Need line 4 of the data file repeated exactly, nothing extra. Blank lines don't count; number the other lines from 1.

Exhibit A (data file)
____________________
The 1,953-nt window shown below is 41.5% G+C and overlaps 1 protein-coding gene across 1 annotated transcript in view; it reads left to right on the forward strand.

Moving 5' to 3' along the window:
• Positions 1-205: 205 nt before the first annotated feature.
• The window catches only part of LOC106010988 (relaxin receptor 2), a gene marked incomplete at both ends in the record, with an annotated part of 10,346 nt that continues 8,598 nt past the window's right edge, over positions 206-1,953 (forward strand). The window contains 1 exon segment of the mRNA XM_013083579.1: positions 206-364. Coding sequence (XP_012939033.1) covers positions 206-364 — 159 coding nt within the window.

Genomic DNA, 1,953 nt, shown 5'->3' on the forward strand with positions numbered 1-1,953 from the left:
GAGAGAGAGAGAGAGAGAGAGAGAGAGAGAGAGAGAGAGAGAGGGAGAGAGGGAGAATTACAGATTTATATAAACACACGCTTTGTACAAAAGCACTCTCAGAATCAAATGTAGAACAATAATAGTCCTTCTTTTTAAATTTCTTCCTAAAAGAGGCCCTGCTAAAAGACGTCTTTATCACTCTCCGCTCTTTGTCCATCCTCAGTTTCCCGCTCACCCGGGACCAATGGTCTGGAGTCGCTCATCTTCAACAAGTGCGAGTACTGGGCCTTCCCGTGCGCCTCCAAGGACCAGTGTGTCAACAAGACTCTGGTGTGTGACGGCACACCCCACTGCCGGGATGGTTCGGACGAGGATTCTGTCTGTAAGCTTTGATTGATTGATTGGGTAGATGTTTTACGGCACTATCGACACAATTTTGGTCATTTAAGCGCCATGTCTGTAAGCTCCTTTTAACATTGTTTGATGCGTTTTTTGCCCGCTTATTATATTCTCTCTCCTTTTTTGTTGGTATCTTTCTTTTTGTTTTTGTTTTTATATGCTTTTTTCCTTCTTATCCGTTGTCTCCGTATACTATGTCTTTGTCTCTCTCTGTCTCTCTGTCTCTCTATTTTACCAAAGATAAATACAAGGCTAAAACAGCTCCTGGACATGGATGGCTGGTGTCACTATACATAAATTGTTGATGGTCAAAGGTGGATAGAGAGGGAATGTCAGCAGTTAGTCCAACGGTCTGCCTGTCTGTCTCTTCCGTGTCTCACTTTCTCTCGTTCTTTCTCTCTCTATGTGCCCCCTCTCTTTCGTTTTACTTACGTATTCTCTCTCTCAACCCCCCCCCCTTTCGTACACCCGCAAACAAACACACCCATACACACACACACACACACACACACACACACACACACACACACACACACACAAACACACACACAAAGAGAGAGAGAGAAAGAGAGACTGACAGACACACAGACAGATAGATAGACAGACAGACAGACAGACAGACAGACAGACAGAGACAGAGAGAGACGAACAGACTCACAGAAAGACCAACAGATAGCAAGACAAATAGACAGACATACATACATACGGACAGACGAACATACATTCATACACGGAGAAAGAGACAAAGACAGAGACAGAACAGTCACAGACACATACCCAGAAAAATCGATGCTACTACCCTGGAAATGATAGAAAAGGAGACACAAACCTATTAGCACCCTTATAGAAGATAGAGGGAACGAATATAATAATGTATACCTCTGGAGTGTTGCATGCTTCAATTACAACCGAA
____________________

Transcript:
• The window catches only part of LOC106010988 (relaxin receptor 2), a gene marked incomplete at both ends in the record, with an annotated part of 10,346 nt that continues 8,598 nt past the window's right edge, over positions 206-1,953 (forward strand). The window contains 1 exon segment of the mRNA XM_013083579.1: positions 206-364. Coding sequence (XP_012939033.1) covers positions 206-364 — 159 coding nt within the window.